WTO at risk of collapse as US scuttles judge appointments, Saxo Bank CIO says
The demise of the global body will be bad for the global trade and already slowing economy
The World Trade Organization could fall apart at the next G20 meeting in Japan as the US continues to deny ratifying WTO judges, rendering the global body ineffective and negatively impacting the global economy, according to Denmark's Saxo Bank.
“You are going to have very clear signs when [the] G20 in Japan happens,” said Steen Jakobsen chief investment officer of Saxo Bank. “If you look at the US in terms of its multilateral agreement, they are in disagreement about everything ... there’s the risk that WTO breaks down during the negotiations in Tokyo.”
The WTO is the only global international body dealing with the rules of trade between nations. At its heart are the agreements, negotiated and signed by the bulk of the world's trading nations and ratified by their parliaments. The body is responsible for settling the global trade disputes via its appellate system.
That system is under threat as the US, the world’s biggest economy, has refused to ratify appointments of judges whose terms have ended, ever since Donald Trump took control of the White House. Mr Trump has campaigned against the WTO, saying it was "unfair' towards the US and threatening to withdraw Washington from it. The US is now facing a number of disputes at the WTO against Mr Trump's trade policies, which include global levies on steel and a tariff war with China, the world's second largest economy.
The US refused to endorse the reappointment of a judge in September 2018, which brought the number of judges down to three – the minimum required for the system to work. The judicial system could collapse if a judge steps down or recuses themselves for legal reasons.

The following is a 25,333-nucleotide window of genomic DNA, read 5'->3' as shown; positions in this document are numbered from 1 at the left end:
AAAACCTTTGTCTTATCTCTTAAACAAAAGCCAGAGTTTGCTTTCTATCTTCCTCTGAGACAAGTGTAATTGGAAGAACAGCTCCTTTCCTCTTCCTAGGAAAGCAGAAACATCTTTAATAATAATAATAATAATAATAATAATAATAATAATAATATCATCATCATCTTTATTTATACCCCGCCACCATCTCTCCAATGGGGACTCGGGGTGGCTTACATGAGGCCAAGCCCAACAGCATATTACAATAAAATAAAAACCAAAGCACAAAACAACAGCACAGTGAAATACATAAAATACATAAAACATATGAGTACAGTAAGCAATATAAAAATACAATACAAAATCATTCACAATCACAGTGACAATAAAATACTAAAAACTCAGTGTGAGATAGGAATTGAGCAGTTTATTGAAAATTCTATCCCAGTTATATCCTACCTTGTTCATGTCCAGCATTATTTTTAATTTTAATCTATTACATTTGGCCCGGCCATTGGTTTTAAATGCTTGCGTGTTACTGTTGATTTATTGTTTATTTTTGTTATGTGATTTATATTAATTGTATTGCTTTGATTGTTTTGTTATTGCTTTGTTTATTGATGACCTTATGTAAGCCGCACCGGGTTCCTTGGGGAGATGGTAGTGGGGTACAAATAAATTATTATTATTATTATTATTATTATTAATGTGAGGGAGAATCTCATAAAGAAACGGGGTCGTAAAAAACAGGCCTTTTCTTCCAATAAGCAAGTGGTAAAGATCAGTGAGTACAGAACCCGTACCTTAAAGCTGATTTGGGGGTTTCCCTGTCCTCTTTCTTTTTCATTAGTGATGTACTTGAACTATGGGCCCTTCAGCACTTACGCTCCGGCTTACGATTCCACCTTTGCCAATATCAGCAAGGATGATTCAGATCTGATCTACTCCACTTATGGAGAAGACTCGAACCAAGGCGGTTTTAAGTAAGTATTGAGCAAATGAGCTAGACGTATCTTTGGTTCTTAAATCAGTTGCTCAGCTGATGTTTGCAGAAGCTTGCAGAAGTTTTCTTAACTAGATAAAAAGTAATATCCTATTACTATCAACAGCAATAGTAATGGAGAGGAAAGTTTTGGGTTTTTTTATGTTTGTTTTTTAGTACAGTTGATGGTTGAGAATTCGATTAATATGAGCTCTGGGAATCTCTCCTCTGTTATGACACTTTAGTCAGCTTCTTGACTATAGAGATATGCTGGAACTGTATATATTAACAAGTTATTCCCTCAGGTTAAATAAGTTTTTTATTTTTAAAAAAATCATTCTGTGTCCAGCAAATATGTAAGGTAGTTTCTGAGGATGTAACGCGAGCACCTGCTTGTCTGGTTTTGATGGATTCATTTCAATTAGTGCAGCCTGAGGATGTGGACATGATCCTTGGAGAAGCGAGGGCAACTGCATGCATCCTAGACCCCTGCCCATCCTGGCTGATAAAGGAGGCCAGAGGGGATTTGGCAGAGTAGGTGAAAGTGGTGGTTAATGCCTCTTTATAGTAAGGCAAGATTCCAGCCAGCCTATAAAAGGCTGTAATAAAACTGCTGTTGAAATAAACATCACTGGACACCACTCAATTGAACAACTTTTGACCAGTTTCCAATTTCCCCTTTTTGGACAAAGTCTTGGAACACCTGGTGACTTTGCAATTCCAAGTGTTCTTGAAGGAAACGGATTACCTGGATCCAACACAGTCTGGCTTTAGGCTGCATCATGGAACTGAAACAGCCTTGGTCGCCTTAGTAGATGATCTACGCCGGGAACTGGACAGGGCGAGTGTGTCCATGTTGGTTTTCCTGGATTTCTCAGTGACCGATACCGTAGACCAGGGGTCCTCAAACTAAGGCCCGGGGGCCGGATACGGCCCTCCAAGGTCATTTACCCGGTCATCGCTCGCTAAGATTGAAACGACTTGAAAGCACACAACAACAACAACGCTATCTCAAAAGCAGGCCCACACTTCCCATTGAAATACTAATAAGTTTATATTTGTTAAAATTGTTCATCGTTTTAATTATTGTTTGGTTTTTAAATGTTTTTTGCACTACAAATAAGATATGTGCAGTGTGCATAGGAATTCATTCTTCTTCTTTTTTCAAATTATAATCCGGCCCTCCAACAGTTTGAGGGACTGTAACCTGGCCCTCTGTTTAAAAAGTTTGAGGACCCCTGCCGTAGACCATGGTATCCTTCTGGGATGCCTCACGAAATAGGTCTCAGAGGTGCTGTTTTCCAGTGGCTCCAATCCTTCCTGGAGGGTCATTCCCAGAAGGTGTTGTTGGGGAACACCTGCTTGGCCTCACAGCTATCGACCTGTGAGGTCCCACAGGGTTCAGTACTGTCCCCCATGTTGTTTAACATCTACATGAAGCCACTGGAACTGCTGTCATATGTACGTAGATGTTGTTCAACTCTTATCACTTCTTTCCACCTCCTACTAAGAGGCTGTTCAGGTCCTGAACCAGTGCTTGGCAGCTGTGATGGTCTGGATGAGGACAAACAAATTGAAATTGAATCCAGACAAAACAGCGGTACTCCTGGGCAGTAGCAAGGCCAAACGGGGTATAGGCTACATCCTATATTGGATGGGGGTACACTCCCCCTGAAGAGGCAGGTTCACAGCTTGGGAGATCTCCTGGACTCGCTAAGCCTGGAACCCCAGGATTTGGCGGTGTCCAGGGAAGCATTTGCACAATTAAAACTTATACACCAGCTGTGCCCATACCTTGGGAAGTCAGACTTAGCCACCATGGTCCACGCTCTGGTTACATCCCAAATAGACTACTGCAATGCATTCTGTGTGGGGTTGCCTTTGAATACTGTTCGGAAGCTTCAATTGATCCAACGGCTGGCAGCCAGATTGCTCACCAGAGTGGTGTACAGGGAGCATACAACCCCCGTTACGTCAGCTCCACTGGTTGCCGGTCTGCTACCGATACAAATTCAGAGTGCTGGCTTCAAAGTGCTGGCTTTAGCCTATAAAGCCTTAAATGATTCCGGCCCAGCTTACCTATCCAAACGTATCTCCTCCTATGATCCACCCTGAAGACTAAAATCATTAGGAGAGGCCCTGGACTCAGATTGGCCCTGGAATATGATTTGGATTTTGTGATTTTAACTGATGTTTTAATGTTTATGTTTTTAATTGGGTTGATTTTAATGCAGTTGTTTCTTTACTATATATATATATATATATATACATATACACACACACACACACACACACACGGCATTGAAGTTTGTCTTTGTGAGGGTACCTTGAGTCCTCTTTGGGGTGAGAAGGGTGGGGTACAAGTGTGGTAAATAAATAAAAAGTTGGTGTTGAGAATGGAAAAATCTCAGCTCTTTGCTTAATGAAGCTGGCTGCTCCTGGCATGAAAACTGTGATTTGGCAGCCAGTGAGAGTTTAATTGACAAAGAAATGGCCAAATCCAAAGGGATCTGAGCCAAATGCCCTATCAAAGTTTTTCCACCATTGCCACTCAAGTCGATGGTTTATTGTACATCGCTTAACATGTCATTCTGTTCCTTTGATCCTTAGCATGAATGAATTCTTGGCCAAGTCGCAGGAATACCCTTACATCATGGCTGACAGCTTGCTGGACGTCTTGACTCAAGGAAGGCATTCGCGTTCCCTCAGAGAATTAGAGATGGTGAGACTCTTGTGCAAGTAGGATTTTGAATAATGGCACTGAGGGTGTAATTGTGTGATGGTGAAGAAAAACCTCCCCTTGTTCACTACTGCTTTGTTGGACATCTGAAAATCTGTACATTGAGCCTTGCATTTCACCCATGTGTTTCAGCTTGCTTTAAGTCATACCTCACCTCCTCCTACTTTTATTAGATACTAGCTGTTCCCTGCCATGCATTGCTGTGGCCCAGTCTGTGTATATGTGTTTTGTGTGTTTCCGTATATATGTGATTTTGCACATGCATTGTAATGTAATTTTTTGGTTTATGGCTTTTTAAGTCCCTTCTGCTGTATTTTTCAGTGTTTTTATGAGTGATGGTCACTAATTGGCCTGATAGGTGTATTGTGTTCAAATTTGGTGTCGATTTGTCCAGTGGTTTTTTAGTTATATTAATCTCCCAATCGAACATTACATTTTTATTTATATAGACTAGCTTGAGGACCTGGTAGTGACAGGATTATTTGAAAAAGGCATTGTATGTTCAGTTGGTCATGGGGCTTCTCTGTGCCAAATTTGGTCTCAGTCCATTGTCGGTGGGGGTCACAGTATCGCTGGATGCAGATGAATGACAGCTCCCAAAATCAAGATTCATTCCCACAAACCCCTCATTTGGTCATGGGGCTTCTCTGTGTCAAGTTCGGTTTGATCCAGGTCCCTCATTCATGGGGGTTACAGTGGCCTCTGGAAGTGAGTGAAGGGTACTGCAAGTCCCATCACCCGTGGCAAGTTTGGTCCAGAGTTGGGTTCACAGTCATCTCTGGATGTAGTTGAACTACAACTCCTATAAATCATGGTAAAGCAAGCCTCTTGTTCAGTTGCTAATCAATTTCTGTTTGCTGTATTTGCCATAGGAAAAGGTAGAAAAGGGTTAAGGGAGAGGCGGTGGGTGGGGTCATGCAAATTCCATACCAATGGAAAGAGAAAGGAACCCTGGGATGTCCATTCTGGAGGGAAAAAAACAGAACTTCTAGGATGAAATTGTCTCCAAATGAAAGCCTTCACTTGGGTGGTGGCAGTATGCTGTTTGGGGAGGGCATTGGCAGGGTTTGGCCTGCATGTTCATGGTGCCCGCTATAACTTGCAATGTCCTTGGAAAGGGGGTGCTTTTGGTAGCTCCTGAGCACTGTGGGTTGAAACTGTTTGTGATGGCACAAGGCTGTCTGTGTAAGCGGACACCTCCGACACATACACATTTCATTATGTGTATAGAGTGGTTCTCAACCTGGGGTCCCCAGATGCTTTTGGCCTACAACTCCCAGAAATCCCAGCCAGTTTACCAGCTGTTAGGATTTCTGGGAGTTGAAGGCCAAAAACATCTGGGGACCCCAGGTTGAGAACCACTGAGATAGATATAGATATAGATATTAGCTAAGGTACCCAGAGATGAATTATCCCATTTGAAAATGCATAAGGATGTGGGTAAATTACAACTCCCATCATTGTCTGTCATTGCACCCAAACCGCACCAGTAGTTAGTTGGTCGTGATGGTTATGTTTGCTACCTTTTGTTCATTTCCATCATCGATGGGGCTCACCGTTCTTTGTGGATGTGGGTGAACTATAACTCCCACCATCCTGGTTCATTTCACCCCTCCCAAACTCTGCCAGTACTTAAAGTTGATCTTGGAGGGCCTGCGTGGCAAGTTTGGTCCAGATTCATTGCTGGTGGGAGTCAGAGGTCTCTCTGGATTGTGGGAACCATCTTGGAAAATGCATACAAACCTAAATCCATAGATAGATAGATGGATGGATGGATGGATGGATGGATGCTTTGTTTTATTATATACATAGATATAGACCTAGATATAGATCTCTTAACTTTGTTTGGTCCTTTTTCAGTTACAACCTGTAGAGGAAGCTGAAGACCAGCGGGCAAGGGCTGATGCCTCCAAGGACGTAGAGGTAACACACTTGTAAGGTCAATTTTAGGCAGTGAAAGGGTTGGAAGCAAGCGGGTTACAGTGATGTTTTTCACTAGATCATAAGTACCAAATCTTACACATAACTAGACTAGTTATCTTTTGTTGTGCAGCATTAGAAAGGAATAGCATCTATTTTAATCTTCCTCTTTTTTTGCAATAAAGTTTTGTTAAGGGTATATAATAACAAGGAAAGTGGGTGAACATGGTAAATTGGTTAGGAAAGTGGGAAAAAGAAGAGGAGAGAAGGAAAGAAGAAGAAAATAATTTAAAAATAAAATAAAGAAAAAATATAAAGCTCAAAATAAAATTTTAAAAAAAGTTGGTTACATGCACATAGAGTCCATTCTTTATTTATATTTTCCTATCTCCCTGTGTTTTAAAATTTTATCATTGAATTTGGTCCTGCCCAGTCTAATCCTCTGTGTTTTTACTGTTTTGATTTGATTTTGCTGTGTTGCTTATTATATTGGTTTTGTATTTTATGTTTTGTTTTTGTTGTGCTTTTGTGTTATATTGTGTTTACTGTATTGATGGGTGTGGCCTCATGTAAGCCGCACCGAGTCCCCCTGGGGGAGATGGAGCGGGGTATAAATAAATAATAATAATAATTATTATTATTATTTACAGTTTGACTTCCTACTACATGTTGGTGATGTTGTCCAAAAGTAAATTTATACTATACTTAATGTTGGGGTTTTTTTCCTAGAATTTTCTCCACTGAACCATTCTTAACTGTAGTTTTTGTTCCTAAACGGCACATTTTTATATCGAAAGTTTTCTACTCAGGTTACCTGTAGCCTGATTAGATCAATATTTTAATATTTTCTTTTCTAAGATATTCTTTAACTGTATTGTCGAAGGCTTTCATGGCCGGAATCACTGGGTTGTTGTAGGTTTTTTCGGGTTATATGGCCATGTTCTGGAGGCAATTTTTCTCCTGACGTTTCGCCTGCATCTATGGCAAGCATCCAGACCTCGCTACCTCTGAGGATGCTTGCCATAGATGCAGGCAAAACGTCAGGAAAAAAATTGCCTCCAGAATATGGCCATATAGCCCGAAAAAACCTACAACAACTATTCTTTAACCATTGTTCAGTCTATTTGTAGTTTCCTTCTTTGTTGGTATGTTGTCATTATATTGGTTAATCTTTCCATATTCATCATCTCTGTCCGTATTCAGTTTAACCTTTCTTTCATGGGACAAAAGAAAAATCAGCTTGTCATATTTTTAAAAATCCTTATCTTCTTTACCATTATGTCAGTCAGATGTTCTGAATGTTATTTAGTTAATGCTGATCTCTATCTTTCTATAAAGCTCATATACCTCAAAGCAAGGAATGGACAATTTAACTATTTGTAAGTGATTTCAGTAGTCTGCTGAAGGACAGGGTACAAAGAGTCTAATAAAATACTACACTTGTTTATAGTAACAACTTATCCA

The G20 ministerial meeting on trade and digital economy is scheduled to be held in Tokyo on June 8-9, which will also discuss issues related to the WTO and its effectiveness.
If the WTO fails and loses its ability to settle trade disputes, it will adversely impact global trade, which has already slowed even before Mr Trump started a trade war with the US's North American, European and Asian partners, Mr Jakobsen, who is also the chief economist of the bank, noted.
World trade shrank by 0.3 per cent in the fourth quarter of 2018 and is likely to grow by 2.6 per cent this year, slower than 3 per cent growth in 2018 and below a previous forecast of 3.7 per cent, the WTO said last month.
Earlier this month, the International Monetary Fund revised its global growth forecasts for this year for the third time in six months due to a slowing Chinese economy and persistent trade tensions between China and the US. The global economy is projected to decelerate to 3.3 per cent in 2019, down from the 3.5 per cent the IMF had forecast for 2019 in January.
“I don’t see why they [the US] want to do it [damage WTO] but they clearly want to. If that happens, everyone would have to go back to bilateral trade agreements, which is exactly what the US is trying to pursue,” Mr Jakobsen said. “I don’t think the US administration realises how complicated it is to unwind all of the multilateral pacts.”
The chances of the WTO's failure are further stoked by increasing frustration of Chinese policy makers over the ongoing trade war, he said.
“From my Chinese sources, from the people who are at the table, it is very likely. They are boycotting the whole process because no ruling can be made as there are no judges to take the cases,” Mr Jakobsen said. “So the process has already stopped and that fact means that the world is already in a defacto [phase of] close down of the WTO.”
Saxo, in which Chinese car maker Geely built a majority stake for about $800 million, is unfazed by the gloom of politics and is on the lookout for acquisitions. The bank which earns most of its revenues from online trading platforms, acquired Netherlands-based BinkBank which gave it about 70,000 clients.
“We have been growing dramatically,” he said. “We are in an expansion mode and we have seen double digit growth in client numbers, he said.
Saxo’s global portfolio of business has expanded by about 8 per cent to 10 per cent, while its Middle East and North African portfolio accounts for about 5 per cent to 8 per cent of its assets and returns.
“We would love to double our impact in the region," Mr Jakobsen said. "There is a deepening of the bond market and opening of [equity] markets. If there’s ever a time for us to be aggressive in terms of strategy to grow the number of clients, it is now.”
Updated: April 21, 2019 05:17 PM